The First Views Taken by Europeans in the Himalayas.
Fine hand-colored aquatint view engraved by Robert Havell & Son, after artwork by J. B. Fraser.
James Baillie Fraser
James Baillie Fraser (June 11, 1783 - January 1856) was a Scottish explorer, artist, and travel writer who wrote extensively about India, the Himalayas, Persia, and Central Asia.
Fraser traveled to India with the intention of setting up a trading operation and thereby extricating his family from debt incurred by a failed sugar operation in the West Indies. In 1815, Fraser went to meet his brother William (then an employee of the East India Company) in Dehli. William had been appointed to work as a political agent in the Anglo-Nepalese War. James met him in the hilly region northeast of Delhi and began to sketch the scenery of the Himalayas. He later traveled the region, seeking the source of the rivers Yamuna and Ganga. The sketches taken on this expedition were printed as Views in the Himala Mountains in 1820.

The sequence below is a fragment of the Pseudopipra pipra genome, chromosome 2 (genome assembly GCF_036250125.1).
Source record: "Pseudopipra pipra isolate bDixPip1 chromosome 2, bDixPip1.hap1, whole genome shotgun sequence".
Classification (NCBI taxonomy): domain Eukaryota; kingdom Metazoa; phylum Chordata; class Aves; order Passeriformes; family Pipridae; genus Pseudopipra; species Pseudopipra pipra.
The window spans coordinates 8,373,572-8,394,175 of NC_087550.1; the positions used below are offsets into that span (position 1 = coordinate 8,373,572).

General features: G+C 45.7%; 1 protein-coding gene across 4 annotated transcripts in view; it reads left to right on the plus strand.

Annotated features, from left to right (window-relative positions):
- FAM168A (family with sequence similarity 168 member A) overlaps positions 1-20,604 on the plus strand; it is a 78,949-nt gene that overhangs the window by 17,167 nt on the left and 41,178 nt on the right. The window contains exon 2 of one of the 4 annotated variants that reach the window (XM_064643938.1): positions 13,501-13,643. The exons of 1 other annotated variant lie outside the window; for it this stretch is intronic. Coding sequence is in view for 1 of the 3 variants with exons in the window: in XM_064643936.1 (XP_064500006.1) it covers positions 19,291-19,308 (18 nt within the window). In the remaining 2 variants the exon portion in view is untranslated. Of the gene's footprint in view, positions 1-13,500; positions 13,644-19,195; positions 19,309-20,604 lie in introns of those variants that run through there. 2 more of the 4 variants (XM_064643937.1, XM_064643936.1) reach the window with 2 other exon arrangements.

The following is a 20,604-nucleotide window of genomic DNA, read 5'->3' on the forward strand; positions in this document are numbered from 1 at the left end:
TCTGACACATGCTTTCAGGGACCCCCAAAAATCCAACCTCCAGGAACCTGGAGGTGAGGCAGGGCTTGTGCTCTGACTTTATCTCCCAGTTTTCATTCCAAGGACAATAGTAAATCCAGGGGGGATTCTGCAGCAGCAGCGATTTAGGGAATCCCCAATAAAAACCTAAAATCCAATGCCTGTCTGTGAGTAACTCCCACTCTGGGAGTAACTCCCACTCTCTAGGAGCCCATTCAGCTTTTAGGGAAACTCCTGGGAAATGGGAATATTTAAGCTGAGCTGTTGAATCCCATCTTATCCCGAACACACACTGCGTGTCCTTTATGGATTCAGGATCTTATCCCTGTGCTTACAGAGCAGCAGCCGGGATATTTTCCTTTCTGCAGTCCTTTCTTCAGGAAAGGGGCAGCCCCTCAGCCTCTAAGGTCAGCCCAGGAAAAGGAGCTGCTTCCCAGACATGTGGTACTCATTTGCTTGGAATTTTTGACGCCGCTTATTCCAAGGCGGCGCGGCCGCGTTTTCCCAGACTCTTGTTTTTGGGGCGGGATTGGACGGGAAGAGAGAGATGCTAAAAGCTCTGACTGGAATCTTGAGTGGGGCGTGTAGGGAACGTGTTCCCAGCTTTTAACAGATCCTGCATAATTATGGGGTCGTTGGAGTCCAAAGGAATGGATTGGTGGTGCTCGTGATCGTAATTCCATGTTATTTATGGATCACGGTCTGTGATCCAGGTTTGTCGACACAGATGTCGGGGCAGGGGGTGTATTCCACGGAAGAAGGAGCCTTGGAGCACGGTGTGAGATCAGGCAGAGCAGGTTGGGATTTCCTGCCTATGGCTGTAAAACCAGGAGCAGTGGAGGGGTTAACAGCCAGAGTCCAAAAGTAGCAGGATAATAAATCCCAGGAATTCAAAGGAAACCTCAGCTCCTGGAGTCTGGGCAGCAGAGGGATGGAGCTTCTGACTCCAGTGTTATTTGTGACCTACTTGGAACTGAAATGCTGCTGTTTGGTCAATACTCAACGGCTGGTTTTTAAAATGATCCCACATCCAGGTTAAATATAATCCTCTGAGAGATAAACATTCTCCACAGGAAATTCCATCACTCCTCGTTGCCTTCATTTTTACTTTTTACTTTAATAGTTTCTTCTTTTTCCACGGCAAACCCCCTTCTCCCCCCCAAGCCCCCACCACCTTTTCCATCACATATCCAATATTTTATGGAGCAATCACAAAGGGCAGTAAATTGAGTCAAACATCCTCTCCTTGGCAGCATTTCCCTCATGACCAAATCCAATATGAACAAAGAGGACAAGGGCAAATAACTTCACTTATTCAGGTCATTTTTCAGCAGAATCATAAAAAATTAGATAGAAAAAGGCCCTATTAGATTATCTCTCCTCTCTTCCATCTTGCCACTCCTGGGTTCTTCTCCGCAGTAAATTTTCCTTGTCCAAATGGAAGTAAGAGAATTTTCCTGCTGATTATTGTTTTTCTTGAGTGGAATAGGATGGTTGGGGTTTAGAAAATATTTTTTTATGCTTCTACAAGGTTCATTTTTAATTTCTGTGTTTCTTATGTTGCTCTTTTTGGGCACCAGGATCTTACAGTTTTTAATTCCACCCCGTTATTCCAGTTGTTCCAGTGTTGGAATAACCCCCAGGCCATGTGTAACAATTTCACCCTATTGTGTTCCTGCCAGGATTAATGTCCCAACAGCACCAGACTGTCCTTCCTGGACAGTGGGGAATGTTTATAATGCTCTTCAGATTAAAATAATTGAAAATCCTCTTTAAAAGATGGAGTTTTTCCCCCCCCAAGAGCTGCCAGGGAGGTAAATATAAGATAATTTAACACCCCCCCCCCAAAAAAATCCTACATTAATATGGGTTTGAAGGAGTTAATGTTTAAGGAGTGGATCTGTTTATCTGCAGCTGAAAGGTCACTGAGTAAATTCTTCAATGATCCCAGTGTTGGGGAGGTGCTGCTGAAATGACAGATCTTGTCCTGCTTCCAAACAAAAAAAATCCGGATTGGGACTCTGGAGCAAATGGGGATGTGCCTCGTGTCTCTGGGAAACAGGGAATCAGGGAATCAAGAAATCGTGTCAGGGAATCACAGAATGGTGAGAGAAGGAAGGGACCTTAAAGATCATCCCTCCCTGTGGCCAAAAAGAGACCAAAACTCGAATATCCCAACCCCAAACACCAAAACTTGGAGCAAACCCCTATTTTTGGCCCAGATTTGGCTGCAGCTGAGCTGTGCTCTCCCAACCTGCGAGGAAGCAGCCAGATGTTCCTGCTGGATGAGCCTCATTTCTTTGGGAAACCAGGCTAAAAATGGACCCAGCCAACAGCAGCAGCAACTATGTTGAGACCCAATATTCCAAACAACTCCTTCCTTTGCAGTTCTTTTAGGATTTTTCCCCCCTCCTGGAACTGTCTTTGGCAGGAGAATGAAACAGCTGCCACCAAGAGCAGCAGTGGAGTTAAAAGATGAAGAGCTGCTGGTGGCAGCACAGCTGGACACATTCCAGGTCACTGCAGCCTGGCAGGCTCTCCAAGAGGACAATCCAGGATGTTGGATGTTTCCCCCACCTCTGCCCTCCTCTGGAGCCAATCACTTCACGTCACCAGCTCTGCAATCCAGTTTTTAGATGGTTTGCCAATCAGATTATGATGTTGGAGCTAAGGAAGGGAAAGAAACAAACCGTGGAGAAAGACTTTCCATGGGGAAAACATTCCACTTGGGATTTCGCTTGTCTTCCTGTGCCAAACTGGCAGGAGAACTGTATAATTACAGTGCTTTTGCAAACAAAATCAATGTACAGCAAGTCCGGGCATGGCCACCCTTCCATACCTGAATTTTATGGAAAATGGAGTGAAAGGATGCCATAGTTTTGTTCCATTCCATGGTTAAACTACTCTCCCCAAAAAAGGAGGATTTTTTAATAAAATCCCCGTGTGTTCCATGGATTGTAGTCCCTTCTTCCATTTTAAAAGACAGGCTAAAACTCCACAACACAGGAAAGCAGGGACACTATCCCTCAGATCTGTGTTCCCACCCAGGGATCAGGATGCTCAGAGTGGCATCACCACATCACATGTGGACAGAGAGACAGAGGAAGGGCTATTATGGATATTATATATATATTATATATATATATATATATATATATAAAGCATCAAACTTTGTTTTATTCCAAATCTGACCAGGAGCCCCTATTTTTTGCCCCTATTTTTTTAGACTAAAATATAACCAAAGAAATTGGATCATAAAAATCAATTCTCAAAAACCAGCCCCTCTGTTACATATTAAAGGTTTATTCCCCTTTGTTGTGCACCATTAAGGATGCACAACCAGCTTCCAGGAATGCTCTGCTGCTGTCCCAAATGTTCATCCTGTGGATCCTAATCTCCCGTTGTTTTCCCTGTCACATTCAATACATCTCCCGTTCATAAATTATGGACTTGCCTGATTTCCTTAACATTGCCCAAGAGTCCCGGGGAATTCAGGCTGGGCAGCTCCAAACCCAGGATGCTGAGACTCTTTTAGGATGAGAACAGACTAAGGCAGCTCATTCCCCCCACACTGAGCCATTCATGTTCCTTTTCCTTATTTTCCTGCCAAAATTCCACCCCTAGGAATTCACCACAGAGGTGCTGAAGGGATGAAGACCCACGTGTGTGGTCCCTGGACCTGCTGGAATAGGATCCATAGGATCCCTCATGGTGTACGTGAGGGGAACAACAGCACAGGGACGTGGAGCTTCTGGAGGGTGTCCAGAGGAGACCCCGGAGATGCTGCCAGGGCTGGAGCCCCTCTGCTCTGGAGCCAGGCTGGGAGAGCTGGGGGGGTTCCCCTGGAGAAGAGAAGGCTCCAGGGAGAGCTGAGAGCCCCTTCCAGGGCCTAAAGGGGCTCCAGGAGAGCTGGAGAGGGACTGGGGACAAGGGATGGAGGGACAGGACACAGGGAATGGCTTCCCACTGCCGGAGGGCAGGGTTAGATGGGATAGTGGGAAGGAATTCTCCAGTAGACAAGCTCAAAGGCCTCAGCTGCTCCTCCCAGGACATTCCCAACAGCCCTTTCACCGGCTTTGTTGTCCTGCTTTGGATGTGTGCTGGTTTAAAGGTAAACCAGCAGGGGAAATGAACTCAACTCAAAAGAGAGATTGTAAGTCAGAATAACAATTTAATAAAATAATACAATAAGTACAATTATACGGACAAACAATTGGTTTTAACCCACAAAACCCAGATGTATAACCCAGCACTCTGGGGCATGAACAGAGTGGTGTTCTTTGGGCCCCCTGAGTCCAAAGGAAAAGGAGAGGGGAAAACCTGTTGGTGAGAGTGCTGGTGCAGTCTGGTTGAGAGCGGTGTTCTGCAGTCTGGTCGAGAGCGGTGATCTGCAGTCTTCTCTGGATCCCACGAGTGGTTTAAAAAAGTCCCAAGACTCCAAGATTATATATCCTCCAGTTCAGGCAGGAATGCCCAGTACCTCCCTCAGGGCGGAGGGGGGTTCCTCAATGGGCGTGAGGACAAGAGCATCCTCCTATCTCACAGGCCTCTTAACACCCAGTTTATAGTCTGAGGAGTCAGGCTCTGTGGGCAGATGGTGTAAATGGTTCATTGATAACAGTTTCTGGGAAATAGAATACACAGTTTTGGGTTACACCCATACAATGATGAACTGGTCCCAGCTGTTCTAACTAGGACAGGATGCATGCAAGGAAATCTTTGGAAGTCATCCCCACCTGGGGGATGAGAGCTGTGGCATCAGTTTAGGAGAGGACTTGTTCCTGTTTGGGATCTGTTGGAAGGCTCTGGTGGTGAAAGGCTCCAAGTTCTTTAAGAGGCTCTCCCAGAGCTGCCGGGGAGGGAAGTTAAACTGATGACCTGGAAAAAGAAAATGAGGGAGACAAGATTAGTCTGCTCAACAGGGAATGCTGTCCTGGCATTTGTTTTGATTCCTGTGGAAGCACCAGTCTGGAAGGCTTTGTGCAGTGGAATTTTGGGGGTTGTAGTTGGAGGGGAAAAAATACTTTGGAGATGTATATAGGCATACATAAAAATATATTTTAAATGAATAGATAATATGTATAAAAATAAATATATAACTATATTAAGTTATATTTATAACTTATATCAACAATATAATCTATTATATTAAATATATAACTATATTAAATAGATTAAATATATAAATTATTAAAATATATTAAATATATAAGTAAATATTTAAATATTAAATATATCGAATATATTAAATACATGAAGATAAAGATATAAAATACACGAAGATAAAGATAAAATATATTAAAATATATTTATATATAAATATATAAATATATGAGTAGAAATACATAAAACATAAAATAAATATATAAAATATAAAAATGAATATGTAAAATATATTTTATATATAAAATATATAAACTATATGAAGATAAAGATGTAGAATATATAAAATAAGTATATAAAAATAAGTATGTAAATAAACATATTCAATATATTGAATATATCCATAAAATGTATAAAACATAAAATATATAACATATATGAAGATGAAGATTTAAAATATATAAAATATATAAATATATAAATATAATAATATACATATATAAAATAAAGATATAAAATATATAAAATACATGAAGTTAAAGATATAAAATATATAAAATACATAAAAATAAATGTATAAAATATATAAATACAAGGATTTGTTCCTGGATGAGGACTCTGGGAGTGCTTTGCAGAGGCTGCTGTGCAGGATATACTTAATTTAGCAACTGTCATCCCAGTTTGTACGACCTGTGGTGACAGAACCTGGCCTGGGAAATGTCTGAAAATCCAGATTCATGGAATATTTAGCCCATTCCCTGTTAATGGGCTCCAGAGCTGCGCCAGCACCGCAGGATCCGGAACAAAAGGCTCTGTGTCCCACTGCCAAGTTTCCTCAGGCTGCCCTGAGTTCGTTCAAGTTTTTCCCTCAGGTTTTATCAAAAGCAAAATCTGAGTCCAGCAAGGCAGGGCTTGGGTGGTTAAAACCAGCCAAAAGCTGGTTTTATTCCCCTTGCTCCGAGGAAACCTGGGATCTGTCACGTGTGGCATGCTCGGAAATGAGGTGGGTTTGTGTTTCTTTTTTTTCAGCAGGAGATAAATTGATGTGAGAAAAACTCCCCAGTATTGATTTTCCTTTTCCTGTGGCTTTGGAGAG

On 18 June 1815 Fraser and his brother William reached Urshalun, near to where the Nepalese General Kirti Rana had surrendered. Three days later James celebrated his 32nd birthday by climbing the peak, Tiba, behind the village.
Fraser's works include:
- Journal of a Tour through Part of the Himala Mountains and to the Sources of the Jumna and the Ganges (1820)
- A Narrative of a Journey into Khorasan in the Years 1821 and 1822, including some Account of the Countries to the North-East of Persia (1825)
- Travels and Adventures in the Persian Provinces on the Southern Banks of the Caspian Sea (1826)
- Travels in Koordistan, Mesopotamia, etc. (1840)
- Mesopotamia and Assyria (1842)
- Military Memoirs of Col. James Skinner (1851).